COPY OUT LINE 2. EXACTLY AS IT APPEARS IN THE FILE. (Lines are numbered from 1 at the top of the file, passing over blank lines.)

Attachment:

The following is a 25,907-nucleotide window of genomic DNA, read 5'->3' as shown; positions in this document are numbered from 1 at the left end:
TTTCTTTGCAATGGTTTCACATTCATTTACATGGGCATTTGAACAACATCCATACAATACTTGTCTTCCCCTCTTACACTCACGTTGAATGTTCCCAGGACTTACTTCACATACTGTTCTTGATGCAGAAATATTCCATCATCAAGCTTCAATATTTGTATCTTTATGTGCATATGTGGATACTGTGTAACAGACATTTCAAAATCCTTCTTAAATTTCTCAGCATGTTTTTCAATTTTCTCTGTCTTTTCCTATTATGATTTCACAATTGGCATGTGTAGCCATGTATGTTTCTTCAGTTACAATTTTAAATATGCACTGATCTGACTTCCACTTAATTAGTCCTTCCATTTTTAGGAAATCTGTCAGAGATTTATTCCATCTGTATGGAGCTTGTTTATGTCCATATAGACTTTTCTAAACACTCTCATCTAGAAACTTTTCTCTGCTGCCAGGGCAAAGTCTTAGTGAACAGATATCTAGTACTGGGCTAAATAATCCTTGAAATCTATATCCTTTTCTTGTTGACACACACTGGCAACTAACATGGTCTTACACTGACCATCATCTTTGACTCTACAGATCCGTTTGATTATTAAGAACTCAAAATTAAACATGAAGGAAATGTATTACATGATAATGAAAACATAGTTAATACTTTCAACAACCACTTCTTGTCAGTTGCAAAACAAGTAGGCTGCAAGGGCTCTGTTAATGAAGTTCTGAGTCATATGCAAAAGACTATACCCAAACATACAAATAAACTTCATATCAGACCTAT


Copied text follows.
TTTCTTTGCAATGGTTTCACATTCATTTACATGGGCATTTGAACAACATCCATACAATACTTGTCTTCCCCTCTTACACTCACGTTGAATGTTCCCAGGACTTACTTCACATACTGTTCTTGATGCAGAAATATTCCATCATCAAGCTTCAATATTTGTATCTTTATGTGCATATGTGGATACTGTGTAACAGACATTTCAAAATCCTTCTTAAATTTCTCAGCATGTTTTTCAATTTTCTCTGTCTTTTCCTATTATGATTTCACAATTGGCATGTGTAGCCATGTATGTTTCTTCAGTTACAATTTTAAATATGCACTGATCTGACTTCCACTTAATTAGTCCTTCCATTTTTAGGAAATCTGTCAGAGATTTATTCCATCTGTATGGAGCTTGTTTATGTCCATATAGACTTTTCTAAACACTCTCATCTAGAAACTTTTCTCTGCTGCCAGGGCAAAGTCTTAGTGAACAGATATCTAGTACTGGGCTAAATAATCCTTGAAATCTATATCCTTTTCTTGTTGACACACACTGGCAACTAACATGGTCTTACACTGACCATCATCTTTGACTCTACAGATCCGTTTGATTATTAAGAACTCAAAATTAAACATGAAGGAAATGTATTACATGATAATGAAAACATAGTTAATACTTTCAACAACCACTTCTTGTCAGTTGCAAAACAAGTAGGCTGCAAGGGCTCTGTTAATGAAGTTCTGAGTCATATGCAAAAGACTATACCCAAACATACAAATAAACTTCATATCAGACCTAT